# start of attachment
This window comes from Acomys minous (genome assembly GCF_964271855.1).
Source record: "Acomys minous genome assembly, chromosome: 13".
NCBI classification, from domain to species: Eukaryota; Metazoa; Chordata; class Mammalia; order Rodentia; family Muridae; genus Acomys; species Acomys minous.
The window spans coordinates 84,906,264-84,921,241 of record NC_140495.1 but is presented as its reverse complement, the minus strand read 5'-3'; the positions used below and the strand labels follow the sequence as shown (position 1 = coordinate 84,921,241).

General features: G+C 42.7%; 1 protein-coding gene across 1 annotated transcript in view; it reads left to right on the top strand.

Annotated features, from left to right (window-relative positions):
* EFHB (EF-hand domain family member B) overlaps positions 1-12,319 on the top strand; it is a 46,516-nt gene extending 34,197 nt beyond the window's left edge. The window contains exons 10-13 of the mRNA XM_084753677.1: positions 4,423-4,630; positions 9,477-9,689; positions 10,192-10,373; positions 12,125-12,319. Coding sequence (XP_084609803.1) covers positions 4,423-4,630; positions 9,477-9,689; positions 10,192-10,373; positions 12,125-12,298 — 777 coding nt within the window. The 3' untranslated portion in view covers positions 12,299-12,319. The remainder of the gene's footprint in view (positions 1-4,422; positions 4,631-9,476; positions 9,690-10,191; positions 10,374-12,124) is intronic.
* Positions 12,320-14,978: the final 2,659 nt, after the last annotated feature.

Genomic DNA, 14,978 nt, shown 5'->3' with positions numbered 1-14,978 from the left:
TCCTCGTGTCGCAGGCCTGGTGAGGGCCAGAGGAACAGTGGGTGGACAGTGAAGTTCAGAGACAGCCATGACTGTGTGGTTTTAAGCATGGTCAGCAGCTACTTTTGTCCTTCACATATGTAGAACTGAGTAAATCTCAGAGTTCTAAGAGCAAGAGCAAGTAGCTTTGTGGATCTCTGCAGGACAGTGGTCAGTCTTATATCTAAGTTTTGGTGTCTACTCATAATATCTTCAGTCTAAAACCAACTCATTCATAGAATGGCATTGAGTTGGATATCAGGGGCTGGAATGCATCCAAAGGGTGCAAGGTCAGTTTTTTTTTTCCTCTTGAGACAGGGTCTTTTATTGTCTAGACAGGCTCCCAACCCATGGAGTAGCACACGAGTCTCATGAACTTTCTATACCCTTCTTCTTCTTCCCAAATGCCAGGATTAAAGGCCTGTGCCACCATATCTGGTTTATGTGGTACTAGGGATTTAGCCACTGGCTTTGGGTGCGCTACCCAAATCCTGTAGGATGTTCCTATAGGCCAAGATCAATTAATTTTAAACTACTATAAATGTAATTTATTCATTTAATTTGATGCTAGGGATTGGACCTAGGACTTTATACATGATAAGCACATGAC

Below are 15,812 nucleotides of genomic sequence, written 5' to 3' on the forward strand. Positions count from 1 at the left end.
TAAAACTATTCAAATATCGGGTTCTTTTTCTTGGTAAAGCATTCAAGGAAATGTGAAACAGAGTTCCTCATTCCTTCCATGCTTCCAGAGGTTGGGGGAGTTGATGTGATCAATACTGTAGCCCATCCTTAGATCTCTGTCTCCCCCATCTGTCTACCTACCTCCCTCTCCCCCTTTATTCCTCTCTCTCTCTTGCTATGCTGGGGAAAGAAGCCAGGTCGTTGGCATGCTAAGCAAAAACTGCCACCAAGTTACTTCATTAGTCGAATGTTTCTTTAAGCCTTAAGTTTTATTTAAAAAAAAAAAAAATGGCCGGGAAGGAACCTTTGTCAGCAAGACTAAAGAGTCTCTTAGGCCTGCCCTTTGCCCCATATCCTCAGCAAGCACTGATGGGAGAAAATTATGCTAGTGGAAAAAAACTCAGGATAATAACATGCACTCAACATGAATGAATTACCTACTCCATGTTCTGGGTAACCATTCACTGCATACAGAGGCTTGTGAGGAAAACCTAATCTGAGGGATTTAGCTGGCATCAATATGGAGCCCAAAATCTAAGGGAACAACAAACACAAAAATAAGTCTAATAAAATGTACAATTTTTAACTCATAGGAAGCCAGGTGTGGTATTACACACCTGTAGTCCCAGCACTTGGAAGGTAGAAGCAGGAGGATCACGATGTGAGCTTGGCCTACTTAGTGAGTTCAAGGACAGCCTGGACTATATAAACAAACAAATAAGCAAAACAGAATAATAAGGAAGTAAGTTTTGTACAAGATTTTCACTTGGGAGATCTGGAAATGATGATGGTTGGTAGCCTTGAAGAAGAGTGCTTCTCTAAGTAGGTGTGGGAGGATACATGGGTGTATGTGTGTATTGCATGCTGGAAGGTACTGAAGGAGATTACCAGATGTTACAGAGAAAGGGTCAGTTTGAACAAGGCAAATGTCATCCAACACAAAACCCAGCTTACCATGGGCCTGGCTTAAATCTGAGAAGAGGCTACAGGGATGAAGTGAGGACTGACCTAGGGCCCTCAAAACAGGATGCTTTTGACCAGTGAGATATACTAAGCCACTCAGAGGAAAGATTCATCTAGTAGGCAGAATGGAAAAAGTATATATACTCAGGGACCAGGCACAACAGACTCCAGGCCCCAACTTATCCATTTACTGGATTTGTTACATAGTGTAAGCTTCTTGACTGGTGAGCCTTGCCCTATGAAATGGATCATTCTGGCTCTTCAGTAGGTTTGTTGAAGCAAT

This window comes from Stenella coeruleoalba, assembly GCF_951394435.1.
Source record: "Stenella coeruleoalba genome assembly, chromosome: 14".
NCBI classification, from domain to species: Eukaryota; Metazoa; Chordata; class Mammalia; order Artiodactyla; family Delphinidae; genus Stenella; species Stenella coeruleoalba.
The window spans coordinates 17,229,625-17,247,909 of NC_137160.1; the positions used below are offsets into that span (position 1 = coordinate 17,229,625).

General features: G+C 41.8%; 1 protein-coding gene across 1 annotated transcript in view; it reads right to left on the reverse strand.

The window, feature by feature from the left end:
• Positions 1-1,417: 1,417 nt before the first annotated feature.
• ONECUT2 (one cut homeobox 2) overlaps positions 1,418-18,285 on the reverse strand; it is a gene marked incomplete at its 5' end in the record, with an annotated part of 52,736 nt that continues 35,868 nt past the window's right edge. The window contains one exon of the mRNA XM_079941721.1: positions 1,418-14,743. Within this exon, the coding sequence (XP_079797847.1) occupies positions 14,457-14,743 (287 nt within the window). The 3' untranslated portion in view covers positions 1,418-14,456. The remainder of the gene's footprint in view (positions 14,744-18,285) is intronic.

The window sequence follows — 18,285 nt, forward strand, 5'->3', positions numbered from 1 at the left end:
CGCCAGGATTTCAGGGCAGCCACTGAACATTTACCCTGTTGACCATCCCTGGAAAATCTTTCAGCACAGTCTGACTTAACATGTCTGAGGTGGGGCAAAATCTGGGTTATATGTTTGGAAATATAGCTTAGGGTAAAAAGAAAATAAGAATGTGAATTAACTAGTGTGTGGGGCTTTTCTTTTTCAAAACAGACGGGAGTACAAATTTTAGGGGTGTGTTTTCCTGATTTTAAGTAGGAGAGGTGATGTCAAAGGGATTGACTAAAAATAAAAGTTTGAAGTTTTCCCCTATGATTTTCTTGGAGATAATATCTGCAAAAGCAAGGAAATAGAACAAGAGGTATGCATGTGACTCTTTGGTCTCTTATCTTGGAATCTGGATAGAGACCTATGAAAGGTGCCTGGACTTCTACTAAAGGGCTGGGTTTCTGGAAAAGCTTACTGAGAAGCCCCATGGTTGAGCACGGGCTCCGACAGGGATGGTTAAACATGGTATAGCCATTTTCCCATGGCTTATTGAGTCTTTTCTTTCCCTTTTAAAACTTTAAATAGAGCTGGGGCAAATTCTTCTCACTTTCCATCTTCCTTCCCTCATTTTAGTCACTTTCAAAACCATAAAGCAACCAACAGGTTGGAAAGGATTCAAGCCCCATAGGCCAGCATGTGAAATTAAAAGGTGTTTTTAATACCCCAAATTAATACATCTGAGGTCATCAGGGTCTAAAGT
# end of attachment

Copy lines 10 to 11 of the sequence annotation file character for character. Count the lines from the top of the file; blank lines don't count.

TCCTCGTGTCGCAGGCCTGGTGAGGGCCAGAGGAACAGTGGGTGGACAGTGAAGTTCAGAGACAGCCATGACTGTGTGGTTTTAAGCATGGTCAGCAGCTACTTTTGTCCTTCACATATGTAGAACTGAGTAAATCTCAGAGTTCTAAGAGCAAGAGCAAGTAGCTTTGTGGATCTCTGCAGGACAGTGGTCAGTCTTATATCTAAGTTTTGGTGTCTACTCATAATATCTTCAGTCTAAAACCAACTCATTCATAGAATGGCATTGAGTTGGATATCAGGGGCTGGAATGCATCCAAAGGGTGCAAGGTCAGTTTTTTTTTTCCTCTTGAGACAGGGTCTTTTATTGTCTAGACAGGCTCCCAACCCATGGAGTAGCACACGAGTCTCATGAACTTTCTATACCCTTCTTCTTCTTCCCAAATGCCAGGATTAAAGGCCTGTGCCACCATATCTGGTTTATGTGGTACTAGGGATTTAGCCACTGGCTTTGGGTGCGCTACCCAAATCCTGTAGGATGTTCCTATAGGCCAAGATCAATTAATTTTAAACTACTATAAATGTAATTTATTCATTTAATTTGATGCTAGGGATTGGACCTAGGACTTTATACATGATAAGCACATGAC

Below are 15,812 nucleotides of genomic sequence, written 5' to 3' on the forward strand. Positions count from 1 at the left end.